substance abuse

Drugs Don’t Love You: 5 Signs It’s Time to Break Away

Drugs Don’t Love You: 5 Signs It’s Time to Break Away

“Oh, I could quit any time, if I wanted to. I just don’t want to.” How many times have you heard this from a friend or loved one with a drug problem? Or how many times have you said it to yourself to convince yourself you didn’t have one? Whether your drug habit is recreational, like marijuana, or severe, like heroin, read on for some reasons to break away.
1. Tolerance

You find yourself needing a larger quantity of the substance or increasingly more intense substances in order to achieve the desired effect. Other activities you once enjoyed (sports, hanging out with friends, art, or music) no longer stimulate your interest.
2. Withdrawal

You experience physical and psychological symptoms when you’re not under the influence, such as nausea, insomnia, shaking, paranoia and anxiety, depression, restlessness, or perspiration. You may even take other drugs, or lower doses of your usual substance to try to ward off or relieve these withdrawal symptoms.
3. Lying

Perhaps you have told friends or family that you were going to be sober in order to keep the peace, even while you’re under the influence. You frequently find yourself having to lie and come up with excuses for your absences from planned activities, your appearance, or your perhaps erratic behavior. You’re stealing time away from yourself and your loved ones in order to engage in drug use. You’re constantly worrying about smelling like marijuana or needing to have eye drops or other supplies on hand to disguise your recent drug use.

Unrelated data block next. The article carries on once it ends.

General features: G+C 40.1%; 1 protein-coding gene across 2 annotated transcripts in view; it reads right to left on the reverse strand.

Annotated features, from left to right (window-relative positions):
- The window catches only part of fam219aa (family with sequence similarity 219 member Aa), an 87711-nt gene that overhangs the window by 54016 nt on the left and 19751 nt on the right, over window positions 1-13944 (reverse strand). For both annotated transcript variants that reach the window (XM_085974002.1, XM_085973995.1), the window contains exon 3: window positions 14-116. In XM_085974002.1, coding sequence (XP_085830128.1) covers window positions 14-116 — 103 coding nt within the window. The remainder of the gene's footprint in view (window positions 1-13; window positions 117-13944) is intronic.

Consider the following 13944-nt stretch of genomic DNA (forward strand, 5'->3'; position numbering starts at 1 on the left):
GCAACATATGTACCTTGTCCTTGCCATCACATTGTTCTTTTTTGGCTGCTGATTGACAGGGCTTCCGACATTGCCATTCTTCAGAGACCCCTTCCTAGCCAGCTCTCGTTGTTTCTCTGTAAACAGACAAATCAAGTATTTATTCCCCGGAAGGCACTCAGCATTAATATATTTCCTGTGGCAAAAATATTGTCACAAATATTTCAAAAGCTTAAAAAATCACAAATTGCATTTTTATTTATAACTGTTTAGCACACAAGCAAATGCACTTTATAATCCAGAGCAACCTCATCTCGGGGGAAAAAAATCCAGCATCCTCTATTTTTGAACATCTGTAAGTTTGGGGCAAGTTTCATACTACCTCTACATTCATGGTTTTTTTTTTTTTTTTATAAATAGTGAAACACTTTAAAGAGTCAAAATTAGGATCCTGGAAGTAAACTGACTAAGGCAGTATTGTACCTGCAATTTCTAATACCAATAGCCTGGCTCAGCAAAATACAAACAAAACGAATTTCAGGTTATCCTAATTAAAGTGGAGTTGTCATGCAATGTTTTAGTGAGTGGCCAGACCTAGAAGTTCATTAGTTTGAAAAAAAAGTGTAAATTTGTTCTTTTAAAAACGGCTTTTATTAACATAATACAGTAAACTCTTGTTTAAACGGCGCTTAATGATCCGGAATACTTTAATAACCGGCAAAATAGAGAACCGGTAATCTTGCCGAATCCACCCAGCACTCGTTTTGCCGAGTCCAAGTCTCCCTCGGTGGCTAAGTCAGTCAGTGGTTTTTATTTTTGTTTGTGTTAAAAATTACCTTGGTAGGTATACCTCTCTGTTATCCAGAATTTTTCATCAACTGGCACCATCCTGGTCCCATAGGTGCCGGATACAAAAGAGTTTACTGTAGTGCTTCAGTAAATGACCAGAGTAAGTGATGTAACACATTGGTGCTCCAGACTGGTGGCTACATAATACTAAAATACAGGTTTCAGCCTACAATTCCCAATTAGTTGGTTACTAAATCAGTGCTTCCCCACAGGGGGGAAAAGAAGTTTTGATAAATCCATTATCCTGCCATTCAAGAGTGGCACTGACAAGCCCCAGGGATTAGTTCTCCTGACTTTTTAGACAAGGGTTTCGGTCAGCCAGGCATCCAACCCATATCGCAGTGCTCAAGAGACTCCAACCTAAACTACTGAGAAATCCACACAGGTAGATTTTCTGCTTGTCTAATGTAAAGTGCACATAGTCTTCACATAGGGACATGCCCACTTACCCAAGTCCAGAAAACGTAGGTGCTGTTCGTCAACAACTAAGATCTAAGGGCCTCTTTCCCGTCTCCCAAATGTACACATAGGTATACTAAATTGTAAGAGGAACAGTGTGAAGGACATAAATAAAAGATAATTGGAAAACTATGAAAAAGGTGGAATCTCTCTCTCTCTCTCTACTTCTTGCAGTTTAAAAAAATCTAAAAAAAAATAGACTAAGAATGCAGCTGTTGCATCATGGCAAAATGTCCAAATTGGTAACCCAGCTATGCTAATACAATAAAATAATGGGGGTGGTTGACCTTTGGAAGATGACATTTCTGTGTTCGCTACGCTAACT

4. You have tried, and failed, to break away from drugs in the past.

This is a sign you’ve lost control of your drug use. A disproportionate amount of your time is spent thinking about using drugs, how to get money for drugs, where to obtain your next hit, or recovering from the effects of the drug. Even when you’ve told yourself you won’t do any drugs that day, or you won’t indulge beyond a certain point, you’re constantly unable to break away or stay within the limits you’ve set for yourself.
5. Drugs are causing you more trouble than they’re worth.

Admitting you have a problem is the first step to solving it. This clichéd sentence has never been more true when drugs are causing you problems at work, compromising your relationships with friends and family members, depleting your bank account, ruining your health and appearance, and getting you into trouble with organized crime, gangs, or the law.

Still not convinced? Here are five ways in which breaking away from drugs can improve your quality of life.

1. Improved feeling of self respect along with reduced anxiety

2. Better physical health including ability to breathe, and improved sensory perception, especially smell

3. Ability to concentrate and remember things in the long- and short-term

4. Reduce overall stress by actively dealing with problems instead of indulging in drug use to temporarily forget about issues rather than resolve them

5. Free up spending money to support yourself, support your family, or to save for larger purchases: vacations, or going back to school to obtain or finish a degree and improve your career prospects

If you feel powerless to break away, reach out for professional help and support. Trying to quit on your own is not more noble, and it is harder. When you’re on your own it can be easy to make excuses, saying “one last hit.” And then another…. and another. It takes strength and courage to face your substance abuse problems and begin making a positive improvement in your life. Make today the day you stand up for yourself. Drugs don’t love you; it’s time to break away.


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